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Labor & Employment News Alert

Human resources

School’s Out for Summer: Do Employees Still Get Paid Leave?

Although it’s been some time since many children have physically attended school, the school year is officially coming to a close across the country. No more virtual classes, at-home learning and parent-led studies (at least for a little while). Kids and parents/caregivers alike may be happy to get a break from what has been a unique couple of months as schools and families adjusted to at-home…

Group Health Plan Deadlines Extended

On April 29, the Departments of Labor and the Treasury, in consultation with the Department of Health and Human Services, issued a new final rule with respect to extensions of time for various deadlines related to employee benefit plans. The new rule extends timeframes with respect to HIPAA, COBRA and ERISA claims for benefits by disregarding the “Outbreak Period,” defined as the period from…

Temporary Rule Offers Guidance on the Families First Coronavirus Response Act

The United States Department of Labor issued a temporary rule on April 1, 2020, related to the Families First Coronavirus Response Act. The new rule interprets the paid leave provisions of the Emergency Paid Sick Leave Act (“EPSLA”) and the Emergency Family and Medical Leave Expansion Act (“EFMLEA”). Below is a summary of highlights from the rule that provide new information or more detail on…

I-9 Compliance During COVID-19: DHS Announces Flexibility for Employers Working Remotely and Automatic Extension for NOIs

Flexibility for In-Person Verification

The Department of Homeland Security has announced that it will relax its compliance rules for Initial Employee Eligibility Verification (Form I-9) for employers who are operating remotely in keeping with the restrictions being put in place to help slow the spread of COVID-19 and the encouragement to work remotely.

The accommodations from DHS relax the…

Attention Healthcare Employers: A Problem with the Families First Coronavirus Response Act

On March 18, 2020, the Families First Coronavirus Act (H.R. 6201) (the “Act”) was signed into law.  The Act provides a broad range of economic relief for both businesses and families -- it expands the Family and Medical Leave Act (“FMLA”), requires paid sick leave, and offers dollar for dollar tax credits for employers to recoup costs related to paid leave under the Act through the end of 2020.…

Summary of H.R. 6201, Families First Coronavirus Response Act

On March 13, 2020, President Trump declared the Coronavirus (COVID-19) pandemic a national emergency. Shortly after midnight on March 14, 2020, the U.S. House of Representatives overwhelmingly voted to pass the Families First Coronavirus Response Act (H.R. 6201) in response to the Coronavirus outbreak to reduce the economic impact on individuals and business taxpayers.  Although the bill is still…

The Coronavirus: Q & A For Employers Part 2 (revised March 18, 2020)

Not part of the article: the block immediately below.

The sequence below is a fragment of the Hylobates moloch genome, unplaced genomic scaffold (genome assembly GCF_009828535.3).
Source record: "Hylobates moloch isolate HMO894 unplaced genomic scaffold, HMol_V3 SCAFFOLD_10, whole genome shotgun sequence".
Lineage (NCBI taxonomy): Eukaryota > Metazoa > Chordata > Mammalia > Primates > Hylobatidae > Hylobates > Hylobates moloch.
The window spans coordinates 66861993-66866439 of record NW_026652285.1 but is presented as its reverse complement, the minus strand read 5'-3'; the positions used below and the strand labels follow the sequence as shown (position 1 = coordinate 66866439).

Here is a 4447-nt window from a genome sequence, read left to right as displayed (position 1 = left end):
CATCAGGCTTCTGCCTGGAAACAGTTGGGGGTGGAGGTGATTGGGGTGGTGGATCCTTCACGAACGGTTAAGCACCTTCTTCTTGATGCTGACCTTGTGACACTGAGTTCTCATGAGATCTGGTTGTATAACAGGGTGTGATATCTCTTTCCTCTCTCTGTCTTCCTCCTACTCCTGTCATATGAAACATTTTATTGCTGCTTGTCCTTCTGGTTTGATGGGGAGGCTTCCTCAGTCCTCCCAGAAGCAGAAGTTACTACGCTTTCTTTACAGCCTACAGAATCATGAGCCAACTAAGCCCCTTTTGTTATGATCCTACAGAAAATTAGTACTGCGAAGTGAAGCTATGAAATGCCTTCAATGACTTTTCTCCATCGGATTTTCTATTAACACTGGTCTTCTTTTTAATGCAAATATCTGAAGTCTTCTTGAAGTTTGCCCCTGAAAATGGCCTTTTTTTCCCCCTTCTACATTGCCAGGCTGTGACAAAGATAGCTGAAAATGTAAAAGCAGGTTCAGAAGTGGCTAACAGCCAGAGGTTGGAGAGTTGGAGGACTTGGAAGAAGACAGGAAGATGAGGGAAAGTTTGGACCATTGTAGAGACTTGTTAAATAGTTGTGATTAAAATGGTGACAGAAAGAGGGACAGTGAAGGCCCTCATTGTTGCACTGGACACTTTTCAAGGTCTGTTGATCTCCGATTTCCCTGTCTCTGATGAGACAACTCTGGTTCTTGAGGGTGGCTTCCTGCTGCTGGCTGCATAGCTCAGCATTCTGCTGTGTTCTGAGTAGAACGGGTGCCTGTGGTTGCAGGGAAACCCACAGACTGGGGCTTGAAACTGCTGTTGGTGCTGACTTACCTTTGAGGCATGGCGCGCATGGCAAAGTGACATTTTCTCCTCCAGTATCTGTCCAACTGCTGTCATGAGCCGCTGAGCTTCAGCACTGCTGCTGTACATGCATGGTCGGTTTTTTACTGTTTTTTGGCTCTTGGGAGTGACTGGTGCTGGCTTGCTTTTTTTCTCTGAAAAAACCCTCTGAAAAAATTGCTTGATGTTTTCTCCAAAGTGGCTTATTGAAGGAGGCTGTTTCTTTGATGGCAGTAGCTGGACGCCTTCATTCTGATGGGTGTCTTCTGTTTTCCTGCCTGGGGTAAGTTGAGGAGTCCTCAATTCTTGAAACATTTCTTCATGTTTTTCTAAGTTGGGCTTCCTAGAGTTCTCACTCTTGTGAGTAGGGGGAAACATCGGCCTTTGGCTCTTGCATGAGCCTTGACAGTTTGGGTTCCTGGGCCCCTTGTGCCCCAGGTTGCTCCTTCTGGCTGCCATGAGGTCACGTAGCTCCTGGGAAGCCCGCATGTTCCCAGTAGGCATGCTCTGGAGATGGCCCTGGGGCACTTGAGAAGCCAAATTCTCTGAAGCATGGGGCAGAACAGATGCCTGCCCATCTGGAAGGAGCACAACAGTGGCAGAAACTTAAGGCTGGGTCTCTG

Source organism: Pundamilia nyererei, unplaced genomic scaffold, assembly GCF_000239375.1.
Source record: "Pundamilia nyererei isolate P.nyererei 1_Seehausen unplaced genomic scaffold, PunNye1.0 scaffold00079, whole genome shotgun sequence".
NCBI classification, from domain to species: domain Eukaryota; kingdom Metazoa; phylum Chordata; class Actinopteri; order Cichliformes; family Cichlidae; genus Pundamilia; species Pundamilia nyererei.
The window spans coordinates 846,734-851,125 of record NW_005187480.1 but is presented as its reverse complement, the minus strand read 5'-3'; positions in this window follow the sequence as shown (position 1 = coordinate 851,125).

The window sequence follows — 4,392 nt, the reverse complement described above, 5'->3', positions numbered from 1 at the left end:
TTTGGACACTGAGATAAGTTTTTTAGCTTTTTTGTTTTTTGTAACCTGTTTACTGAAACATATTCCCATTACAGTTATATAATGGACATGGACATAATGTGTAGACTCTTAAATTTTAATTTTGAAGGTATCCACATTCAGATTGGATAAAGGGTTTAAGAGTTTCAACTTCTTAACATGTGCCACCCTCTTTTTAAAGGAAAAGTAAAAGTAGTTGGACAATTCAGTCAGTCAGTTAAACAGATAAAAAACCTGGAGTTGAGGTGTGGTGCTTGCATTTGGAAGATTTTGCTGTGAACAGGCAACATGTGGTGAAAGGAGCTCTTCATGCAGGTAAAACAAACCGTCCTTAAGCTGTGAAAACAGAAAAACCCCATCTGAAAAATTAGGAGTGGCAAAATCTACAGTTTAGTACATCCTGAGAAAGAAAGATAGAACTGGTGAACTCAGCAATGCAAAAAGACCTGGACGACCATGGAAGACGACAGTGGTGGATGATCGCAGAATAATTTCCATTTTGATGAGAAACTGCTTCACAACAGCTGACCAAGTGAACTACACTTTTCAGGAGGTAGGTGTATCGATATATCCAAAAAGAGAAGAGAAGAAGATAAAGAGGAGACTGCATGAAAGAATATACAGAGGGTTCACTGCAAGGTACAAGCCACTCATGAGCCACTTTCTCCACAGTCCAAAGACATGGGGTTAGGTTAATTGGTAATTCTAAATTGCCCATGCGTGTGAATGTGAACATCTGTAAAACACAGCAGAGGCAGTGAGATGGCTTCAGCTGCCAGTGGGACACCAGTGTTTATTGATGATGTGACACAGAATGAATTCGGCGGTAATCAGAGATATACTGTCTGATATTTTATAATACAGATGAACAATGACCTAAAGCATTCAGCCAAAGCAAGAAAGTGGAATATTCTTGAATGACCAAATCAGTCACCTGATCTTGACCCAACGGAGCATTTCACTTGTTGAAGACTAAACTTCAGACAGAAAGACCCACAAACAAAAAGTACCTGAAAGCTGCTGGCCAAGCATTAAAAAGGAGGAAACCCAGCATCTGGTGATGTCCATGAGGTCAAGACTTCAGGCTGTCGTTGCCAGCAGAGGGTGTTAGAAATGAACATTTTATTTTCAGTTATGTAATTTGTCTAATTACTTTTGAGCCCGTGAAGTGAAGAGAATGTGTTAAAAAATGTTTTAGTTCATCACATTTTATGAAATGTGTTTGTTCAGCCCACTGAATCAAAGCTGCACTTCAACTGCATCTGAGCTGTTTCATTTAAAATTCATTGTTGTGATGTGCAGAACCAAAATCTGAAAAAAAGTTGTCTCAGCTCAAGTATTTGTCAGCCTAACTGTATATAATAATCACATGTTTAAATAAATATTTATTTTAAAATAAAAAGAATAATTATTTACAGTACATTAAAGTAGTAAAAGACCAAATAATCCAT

On Wednesday, March 11, 2020, the World Health Organization (“WHO”) announced that the coronavirus (“COVID-19”) has become a pandemic.  The virus has infected nearly 120,000 people in 114 countries.  More than 4,000 have died.  In Part 2 of our series, we continue to answer questions that employers have presented to us.

 

 Question:        We provide critical support to a healthcare system and we cannot…

The Coronavirus: Q & A For Employers

On Wednesday, March 11, 2020, the World Health Organization (“WHO”) announced that the coronavirus (“COVID-19”) has become a pandemic.  The virus has infected nearly 120,000 people in 114 countries.  More than 4,000 have died.  We answer some basic questions that employers have presented.

 

Question:        I have an employee with flu-like symptoms.  Can I send them home or ask them to seek medical attention?…

Grace Hurney to Give Employment Law Presentation at WVCLE Litigation 2020 Seminar on February 8

Grace Hurney, a member of the firm’s Labor and Employment Group, will be giving a presentation at the WVCLE Litigation 2020 Seminar on Saturday, February 8, 2020.  Her topic is entitled “Litigating Motions to Dismiss in Employment Cases.”
 
The two-day seminar will be held at the Canaan Valley Resort & Conference Center in Davis, West Virginia.  If you are interested in attending or…

“I Reported, and He Got Promoted” – Riot Games’ Bro-Culture Proves Costly

Riot Games, a Los Angeles based video game developer, has agreed to pay out $10 million in a settlement with a class of women who had brought claims of sexual harassment and gender discrimination.  Announced in August 2019, court filings on December 2, 2019, revealed for the first time some of the terms of the settlement Riot Games reached with nearly 1,000 women who worked at the developer since…

#MeToo, Times Up, and Labor Negotiations

The #MeToo and Times Up movements may be coming to your bargaining table in the near future. Earlier this month, Netflix and a major Hollywood union, the Screen Actors Guild-American Federation of Television and Radio Artists (SAG-AFTRA), negotiated a contract containing anti-harassment protections in the form of prohibiting auditions from being held in private residences or hotel rooms. The…

A recent legal challenge may determine the enforceability of West Virginia’s parking lot bill

A federal lawsuit may determine whether employees have the right to keep firearms in their cars while at work. On March 10, 2018, the West Virginia Legislature passed The Business Liability Protection Act (“the Act”), which has become commonly known as the “The Gun Bill” or “The Parking Lot Bill.”  This legislation imposes liability and significant restrictions on an employer’s ability to manage…

 

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